By CASEY CHAFFIN
Peggy and Jerry Moore oversee the Rickman Community Garden.
They serve as ushers at the Elsinore Theater.
They also sit on the board of Keizer United. Well, Jerry does. Peggy supervises, though.
Prior to some health issues—these kinds of things happen once you begin measuring your life in decades—they picked crops at Salem Harvest, served lunch and dinner at the Salvation Army, worked with Marion Polk Food Share. They did things separately, too. Jerry gave fork lift lessons to workers trying to become certified operators at Marion Polk Food Share, Peggy taught angling with Fish and Wildlife.
To put it simply, Peggy and Jerry Moore are volunteers.
“I don’t want to use the word servant, but they are humble servants—they’re always here to serve,” said Meredith Mooney, chair of Keizer United. Mooney has worked with the Moores through Keizer United for two years. “They won’t even tell us, they’ll just go out and find amazing things” for the organizations Keizer United partners with, whether that’s in-kind donations of toiletries for the McNary Kloset or monetary donations to build a fence around the Rickman Community Garden. They knock on doors until they get what they came looking for.
It’s what they do.
“There’s a lot of places that do a lot of good, and we’d like to support them, but financially we’re not able to support them the way we’d like to, so we donate our time and our labor, maybe our expertise like gardening,” Peggy said. “So that way, we give away hour-wise a lot more than we could give money-wise.”
The Moores weren’t always volunteers. Jerry owned and worked in underground utilities for 25 years and worked for Drakes Crossing Nursery for 20 years. Peggy was a waitress. Their schedules were flexible enough for spontaneous car trips to Washington, but they had other priorities. Kids, work, relationship, the usual.
Then they retired.
“Once you retire, you got to find something to do. If you don’t, you’ll go stir-crazy,” Jerry said. “So [Peggy] said, ‘Well let’s go down to the Salvation Army.’ Then we went to other things they had, and then we went to the Food Share.” And it just spiraled out of control from there. In a good way, of course.
The Moores weren’t always The Moores. They knew each other for two decades decades prior to tying the knot, when Peggy was 50 and Jerry was 56.
What took them so long?
“I was not the marrying type,” Peggy said. “I was very independent and very self-sufficient.”
So what changed?
“He kept pursuing me and I got to thinking, one of these days I’m not going to have anybody to sit and have dinner with, it might be a little lonely,” Peggy said. In this weakened state of mind, she found herself with Jerry at the Lancaster Mall.
“Let’s go to the jewelry store,” he said.
She was defiant. “What for? I don’t wear jewelry.”
But so was he. “Either pick out a ring or we’re done.”
“So I picked out a ring,” Peggy said.
22 years later, the Moores are both in their 70s, and they finish each other’s sentences and squabble about details in the affectionate way only two people who have known each other too well for too long can.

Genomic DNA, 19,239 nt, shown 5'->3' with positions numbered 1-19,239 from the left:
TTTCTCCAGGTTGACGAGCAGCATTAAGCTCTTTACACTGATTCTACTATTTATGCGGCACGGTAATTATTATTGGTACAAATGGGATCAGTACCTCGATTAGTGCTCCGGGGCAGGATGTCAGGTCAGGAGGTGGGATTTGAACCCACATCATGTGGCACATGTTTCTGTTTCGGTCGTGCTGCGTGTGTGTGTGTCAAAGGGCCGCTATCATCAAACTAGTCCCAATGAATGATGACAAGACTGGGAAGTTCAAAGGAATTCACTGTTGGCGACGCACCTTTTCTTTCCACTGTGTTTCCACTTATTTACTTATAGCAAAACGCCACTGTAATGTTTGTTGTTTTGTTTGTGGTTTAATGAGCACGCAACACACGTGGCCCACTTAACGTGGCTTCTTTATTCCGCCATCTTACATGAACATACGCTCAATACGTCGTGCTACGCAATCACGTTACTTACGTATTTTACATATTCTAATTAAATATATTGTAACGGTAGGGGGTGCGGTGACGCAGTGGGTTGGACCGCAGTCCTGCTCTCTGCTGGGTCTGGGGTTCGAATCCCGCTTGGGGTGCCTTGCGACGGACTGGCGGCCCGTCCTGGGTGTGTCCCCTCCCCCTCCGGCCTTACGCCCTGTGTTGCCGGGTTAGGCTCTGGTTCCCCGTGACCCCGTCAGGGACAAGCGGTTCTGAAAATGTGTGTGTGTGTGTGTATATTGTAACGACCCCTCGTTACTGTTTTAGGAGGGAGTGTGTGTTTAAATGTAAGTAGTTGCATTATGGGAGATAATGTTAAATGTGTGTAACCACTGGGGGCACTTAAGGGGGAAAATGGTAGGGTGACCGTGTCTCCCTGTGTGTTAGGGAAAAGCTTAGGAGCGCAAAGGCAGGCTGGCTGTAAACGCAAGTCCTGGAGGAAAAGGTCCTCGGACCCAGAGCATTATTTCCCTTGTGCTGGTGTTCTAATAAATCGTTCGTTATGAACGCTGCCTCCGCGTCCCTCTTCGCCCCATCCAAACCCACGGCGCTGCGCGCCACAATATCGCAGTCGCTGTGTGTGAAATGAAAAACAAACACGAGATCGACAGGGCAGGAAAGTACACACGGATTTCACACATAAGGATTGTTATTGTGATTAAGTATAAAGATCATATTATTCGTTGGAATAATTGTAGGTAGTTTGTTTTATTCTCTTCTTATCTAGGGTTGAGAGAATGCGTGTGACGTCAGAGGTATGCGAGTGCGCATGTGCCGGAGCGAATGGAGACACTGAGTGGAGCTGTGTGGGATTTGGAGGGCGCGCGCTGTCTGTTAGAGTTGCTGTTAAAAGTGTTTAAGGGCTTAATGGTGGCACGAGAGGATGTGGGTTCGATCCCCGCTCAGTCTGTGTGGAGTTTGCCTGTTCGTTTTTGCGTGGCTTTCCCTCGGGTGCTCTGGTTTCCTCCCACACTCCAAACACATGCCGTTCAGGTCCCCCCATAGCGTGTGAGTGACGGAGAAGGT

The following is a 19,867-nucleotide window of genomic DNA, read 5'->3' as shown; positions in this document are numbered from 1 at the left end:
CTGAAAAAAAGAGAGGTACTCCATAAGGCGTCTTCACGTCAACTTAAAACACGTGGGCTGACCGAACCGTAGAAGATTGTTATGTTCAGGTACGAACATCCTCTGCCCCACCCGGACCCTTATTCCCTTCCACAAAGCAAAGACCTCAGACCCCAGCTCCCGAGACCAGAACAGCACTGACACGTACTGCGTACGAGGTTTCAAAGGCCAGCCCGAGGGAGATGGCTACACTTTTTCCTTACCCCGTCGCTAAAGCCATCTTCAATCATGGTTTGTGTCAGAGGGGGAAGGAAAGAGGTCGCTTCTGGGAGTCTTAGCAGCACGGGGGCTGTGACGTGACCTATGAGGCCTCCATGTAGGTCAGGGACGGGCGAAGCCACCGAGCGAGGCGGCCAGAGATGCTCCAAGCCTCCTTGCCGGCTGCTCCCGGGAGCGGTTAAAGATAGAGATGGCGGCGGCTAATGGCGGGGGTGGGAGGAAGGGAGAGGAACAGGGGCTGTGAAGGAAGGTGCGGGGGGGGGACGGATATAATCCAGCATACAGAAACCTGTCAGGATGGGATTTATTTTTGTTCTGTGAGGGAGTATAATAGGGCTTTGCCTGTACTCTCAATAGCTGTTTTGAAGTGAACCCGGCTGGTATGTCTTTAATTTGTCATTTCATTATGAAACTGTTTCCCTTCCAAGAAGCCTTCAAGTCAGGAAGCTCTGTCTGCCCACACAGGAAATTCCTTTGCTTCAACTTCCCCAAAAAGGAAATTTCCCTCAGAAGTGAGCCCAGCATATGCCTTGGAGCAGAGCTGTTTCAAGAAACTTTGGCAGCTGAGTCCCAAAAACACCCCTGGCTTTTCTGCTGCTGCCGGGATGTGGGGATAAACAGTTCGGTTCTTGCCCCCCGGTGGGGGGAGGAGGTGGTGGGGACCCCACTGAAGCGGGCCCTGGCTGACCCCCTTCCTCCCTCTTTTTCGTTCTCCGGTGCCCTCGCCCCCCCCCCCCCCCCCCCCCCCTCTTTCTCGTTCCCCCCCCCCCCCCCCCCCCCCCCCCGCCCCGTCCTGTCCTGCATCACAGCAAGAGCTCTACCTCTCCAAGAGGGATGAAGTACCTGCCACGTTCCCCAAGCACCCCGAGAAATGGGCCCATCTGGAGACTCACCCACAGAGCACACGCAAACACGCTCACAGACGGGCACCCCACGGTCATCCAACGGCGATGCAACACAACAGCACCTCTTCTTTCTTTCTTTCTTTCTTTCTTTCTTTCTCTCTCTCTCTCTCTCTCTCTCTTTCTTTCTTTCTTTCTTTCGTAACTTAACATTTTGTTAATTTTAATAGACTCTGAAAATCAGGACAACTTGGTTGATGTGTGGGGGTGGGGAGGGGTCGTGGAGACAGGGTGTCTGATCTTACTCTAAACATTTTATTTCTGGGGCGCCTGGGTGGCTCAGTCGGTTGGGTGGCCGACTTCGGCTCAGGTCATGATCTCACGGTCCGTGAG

A good example comes when Peggy starts to tell the story of her surgery and recovery.
“I had open-heart surgery. You can see my scar,” she says, gesturing to her chest. “They tried to cut my throat, do you see how high it went?” She chuckles.
Jerry interjects: “She had six bypasses.”
“No, it was five,” she corrects him. “It was only five.”
Then she moves on.
“I took the first year and recovered, and then the last couple months of that year, I thought I had to do something to celebrate. I don’t want jewelry, I don’t want to go out to dinner. What can I do?”
Jerry picks up the thread. “So I took her down to McNary, and we went around that track,” Jerry says.
Peggy sighs, humor mingling with exasperation. “We. There’s that we again.”
“I was with you a lot of those times,” Jerry returns.
“Sitting on the bleachers,” she says, getting in the last dig before continuing.
“So I started going at my little pace around. Then I thought I’m going to do a 5K, that’ll be my celebration. And I found a 5K.”
But that wasn’t enough of a celebration. In 2013, the year after her recovery, she completed a 5K every month for twelve months. Because why not?
“Don’t think about how old you are in numbers,” she said.
Peggy has another piece of life advice for you.
“Every five years, look back and see the things you’ve done and accomplished,” she said. Life runs in stages, and it’s important to see where you’ve been, so you know where you want to go. Travel has been one of those things for Peggy, staying healthy has been one of those things for both of them. In addition to Peggy’s heart surgery, Jerry was hospitalized for several serious health issues. During one stint in the hospital, he lost about 90 pounds. Peggy nursed him back to health. That was three years ago.
Now, they continue to do what they do best: volunteer. It’s important to them, because people are important to them.
“You never know who you’re going to touch, or where the person you’ve touched is going to go,” Peggy said.
One instance of touching people’s lives Jerry cites is their work in the community garden, where they installed special, raised planter boxes for gardeners who couldn’t maneuver in the dirt as well as they used to.
“When we made those high-rise boxes for those two elderly ladies, you should’ve seen the expressions on their faces,” Jerry said. “They just hugged her and wouldn’t let go.”
Peggy nods. “I promised them I’d get it done.”
And she did. They both did. Because that’s how the Moores work: as a team. And while
they’ll tease each other when asked the question of what makes their life together work, you can see the truth in the way they interact with each other.
At the end of the day, they’re happy.
“We haven’t had a lot of money, but we’ve had a good life,” Jerry said.